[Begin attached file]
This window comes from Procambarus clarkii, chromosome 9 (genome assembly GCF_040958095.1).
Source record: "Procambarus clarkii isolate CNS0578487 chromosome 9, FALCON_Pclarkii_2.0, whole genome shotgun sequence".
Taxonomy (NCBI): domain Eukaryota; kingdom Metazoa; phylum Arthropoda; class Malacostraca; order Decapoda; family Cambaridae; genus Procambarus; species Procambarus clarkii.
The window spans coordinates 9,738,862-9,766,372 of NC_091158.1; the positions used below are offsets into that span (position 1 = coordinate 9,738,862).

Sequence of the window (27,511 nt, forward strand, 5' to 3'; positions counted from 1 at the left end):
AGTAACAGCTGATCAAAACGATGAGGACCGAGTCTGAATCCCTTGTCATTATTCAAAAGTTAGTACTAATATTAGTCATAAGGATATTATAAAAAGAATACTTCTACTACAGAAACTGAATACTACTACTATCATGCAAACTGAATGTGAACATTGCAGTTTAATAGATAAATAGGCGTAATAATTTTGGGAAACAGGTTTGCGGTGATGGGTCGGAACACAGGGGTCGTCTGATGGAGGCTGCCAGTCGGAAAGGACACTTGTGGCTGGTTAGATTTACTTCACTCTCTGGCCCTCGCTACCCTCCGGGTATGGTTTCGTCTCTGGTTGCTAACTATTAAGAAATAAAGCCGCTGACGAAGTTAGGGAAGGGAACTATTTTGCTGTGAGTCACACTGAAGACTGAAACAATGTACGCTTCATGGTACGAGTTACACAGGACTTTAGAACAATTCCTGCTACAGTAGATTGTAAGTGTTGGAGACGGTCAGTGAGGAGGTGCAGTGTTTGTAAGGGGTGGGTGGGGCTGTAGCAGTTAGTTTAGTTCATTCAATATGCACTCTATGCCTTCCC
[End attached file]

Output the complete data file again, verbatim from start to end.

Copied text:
This window comes from Procambarus clarkii, chromosome 9 (genome assembly GCF_040958095.1).
Source record: "Procambarus clarkii isolate CNS0578487 chromosome 9, FALCON_Pclarkii_2.0, whole genome shotgun sequence".
Taxonomy (NCBI): domain Eukaryota; kingdom Metazoa; phylum Arthropoda; class Malacostraca; order Decapoda; family Cambaridae; genus Procambarus; species Procambarus clarkii.
The window spans coordinates 9,738,862-9,766,372 of NC_091158.1; the positions used below are offsets into that span (position 1 = coordinate 9,738,862).

Sequence of the window (27,511 nt, forward strand, 5' to 3'; positions counted from 1 at the left end):
AGTAACAGCTGATCAAAACGATGAGGACCGAGTCTGAATCCCTTGTCATTATTCAAAAGTTAGTACTAATATTAGTCATAAGGATATTATAAAAAGAATACTTCTACTACAGAAACTGAATACTACTACTATCATGCAAACTGAATGTGAACATTGCAGTTTAATAGATAAATAGGCGTAATAATTTTGGGAAACAGGTTTGCGGTGATGGGTCGGAACACAGGGGTCGTCTGATGGAGGCTGCCAGTCGGAAAGGACACTTGTGGCTGGTTAGATTTACTTCACTCTCTGGCCCTCGCTACCCTCCGGGTATGGTTTCGTCTCTGGTTGCTAACTATTAAGAAATAAAGCCGCTGACGAAGTTAGGGAAGGGAACTATTTTGCTGTGAGTCACACTGAAGACTGAAACAATGTACGCTTCATGGTACGAGTTACACAGGACTTTAGAACAATTCCTGCTACAGTAGATTGTAAGTGTTGGAGACGGTCAGTGAGGAGGTGCAGTGTTTGTAAGGGGTGGGTGGGGCTGTAGCAGTTAGTTTAGTTCATTCAATATGCACTCTATGCCTTCCC